Shane Ocell has the biggest, hardest . . . callus I've ever seen.
It's the size of a small marble, sitting on the knuckle of his right middle finger. He cultivated the knot through his unconventional drumming style holding the stick between his fingers while using the rest of his hand to strum a guitar.
Oh, and he sings, too. As local one-man band Via Vengeance, Ocell does everything (vocals, guitar, drums) at once during shows, and he doesn't cheat on his CDs, either. All the tracks on his new album were captured live in the studio, without recording each instrument on a separate track. Since Via Vengeance came into existence, Ocell's goal was to play heavy music without effects or overdubs, completely solo, and pull it off live.
I met up with Ocell on a recent Thursday evening at Carly's Bistro on Roosevelt Street. Ocell's tattoos are the most vibrant things in the bistro, which says a lot, considering Carly's walls are decorated with colorful works by local artists.
Ocell's one-man show is as close to nuclear music as I've seen. A Via Vengeance performance revolves around the stocky, 5-foot-9 musician sitting at his drum set, with his guitar, and hammering out what sounds like a volcanic eruption in a garage. It's like watching a surly symphony spring from a small box.
Ocell's methods are exceptional most one-man bands rely on stomp boards instead of full drum sets onstage but most one-man bands don't have the percussive pedigree of Ocell, who drummed for local punk legends Hillbilly Devilspeak in the late '90s.
Most bands don't have the connections Ocell has gathered over the years, either. The 32-year-old musician counts among his friends guitarist Josh Graham (Red Sparowes, Neurosis), and producer Matt Bayles (Isis, Mastodon). Via Vengeance's new CD, Dieography, was produced by Bayles, and Graham did the cover art.
While tossing out such details over Carly's paninis might make others seem like name-droppers, Ocell just comes off like a music fan who's honored to work with some of his heroes. And it's not like Bayles went easy on him while they were recording.
"If I messed up during a song, we'd record the whole thing over . . . the whole song," Ocell says. "But it was such a great experience, working with someone who's made some of my favorite records."
Ocell's musical tastes lean toward stoner metal bands like Clutch, vanguard rock like the Melvins, and noise-rock bands like Janitor Joe and The Cows. Ocell shared a bill with the latter band when he was in Hillbilly Devilspeak and recounts his experience of seeing The Cows play. "Shannon [Selberg, The Cows' singer] is really good at intimidation," Ocell says. "I'm standing there, and he's looking at me like he wants to kill me."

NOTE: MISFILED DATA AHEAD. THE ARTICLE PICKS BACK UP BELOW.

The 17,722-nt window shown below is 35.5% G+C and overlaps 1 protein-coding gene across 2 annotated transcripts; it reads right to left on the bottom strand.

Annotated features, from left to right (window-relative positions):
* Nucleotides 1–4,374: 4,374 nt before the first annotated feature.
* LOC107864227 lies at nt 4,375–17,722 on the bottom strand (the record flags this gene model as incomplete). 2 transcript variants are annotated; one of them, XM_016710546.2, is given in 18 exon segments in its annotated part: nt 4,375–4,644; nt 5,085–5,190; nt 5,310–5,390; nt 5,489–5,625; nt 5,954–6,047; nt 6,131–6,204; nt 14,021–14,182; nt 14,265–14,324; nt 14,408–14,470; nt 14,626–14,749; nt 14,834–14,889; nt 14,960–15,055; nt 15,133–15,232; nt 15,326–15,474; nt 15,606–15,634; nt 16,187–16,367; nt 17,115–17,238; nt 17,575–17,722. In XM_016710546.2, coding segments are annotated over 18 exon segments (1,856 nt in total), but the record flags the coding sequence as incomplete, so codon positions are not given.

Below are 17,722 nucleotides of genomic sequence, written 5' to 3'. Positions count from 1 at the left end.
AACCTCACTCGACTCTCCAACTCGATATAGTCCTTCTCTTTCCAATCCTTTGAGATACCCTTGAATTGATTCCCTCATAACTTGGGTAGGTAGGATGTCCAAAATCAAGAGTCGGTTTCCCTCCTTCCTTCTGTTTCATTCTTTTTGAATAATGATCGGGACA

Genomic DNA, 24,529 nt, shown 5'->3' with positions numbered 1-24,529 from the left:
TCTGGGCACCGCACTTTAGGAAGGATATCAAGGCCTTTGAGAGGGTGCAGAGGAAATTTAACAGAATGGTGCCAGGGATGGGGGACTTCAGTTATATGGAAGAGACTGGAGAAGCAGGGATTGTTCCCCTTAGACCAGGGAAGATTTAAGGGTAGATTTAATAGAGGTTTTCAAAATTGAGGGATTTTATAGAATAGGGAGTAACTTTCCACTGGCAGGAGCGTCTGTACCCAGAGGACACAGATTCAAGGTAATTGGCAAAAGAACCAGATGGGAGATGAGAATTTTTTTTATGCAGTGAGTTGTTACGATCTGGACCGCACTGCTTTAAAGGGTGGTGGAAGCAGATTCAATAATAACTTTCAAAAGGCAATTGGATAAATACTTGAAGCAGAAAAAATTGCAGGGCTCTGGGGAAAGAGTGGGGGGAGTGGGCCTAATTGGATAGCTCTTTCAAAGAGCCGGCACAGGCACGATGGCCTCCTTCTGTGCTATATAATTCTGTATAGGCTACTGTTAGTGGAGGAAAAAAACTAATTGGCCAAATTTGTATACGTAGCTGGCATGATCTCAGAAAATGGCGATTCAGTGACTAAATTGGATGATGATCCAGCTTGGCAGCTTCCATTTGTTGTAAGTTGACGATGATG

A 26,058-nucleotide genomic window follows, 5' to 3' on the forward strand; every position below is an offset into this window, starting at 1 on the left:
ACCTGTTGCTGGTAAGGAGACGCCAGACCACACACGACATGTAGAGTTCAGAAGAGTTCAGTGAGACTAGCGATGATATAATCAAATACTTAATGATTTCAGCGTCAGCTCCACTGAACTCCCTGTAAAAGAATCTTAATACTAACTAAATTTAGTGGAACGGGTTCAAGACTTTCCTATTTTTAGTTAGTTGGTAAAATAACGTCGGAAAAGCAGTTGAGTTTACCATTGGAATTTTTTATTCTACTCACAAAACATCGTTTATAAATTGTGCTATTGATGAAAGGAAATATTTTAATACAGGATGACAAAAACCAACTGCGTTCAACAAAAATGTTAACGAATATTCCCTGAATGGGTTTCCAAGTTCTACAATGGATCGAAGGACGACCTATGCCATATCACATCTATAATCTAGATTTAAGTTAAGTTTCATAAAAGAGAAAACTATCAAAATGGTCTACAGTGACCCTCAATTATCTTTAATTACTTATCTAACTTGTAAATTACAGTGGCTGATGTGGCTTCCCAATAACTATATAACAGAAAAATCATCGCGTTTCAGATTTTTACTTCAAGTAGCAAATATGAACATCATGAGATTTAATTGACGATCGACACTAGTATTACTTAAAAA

Selberg (now fronting Heroine Sheiks) is known for his crazy antics there are stories of him wearing a doughnut on his head for a whole show and then chucking it at a woman's face, and of him performing with a sex doll wrapped around his body but I wouldn't recommend a fight with Ocell. It's not that Ocell's crazy in fact, he's probably one of the nicest guys you could ever meet. He's just tough as hell.
Ocell possesses the sort of fortitude that only comes from a fistfight with one's father. Shane's parents divorced when he was young, and his relationship with his father, David, was strained. David told Shane that when he turned 18, they were going to fight. And on Shane's 18th birthday, it happened. "My dad and I were playing pool," Ocell recalls, "and he took a swing at me. When we got home, we had a really big fight. We beat the crap out of each other. It got pretty brutal."
From that day on, Shane seemed to have his father's respect. When David died of lung cancer in 2005, he and Shane had made amends. Other problems besieged Ocell around this time his two-year relationship with his girlfriend ended, and he discovered that an employee at his San Diego piercing shop, Mastodon, had embezzled 20 grand from him.
So, pissed off and seeking a creative outlet, Ocell started Via Vengeance. In 2006, he self-released a four-song EP, Shades of Blood. At the time, Ocell didn't have the means to tour, but he does now, in the form of a 1988 Honda wagon.
Ocell's happy to have a vehicle to tour in. "It's perfect," Ocell says. "I can put all my gear in the back and still have plenty of room. After all, it's just me."
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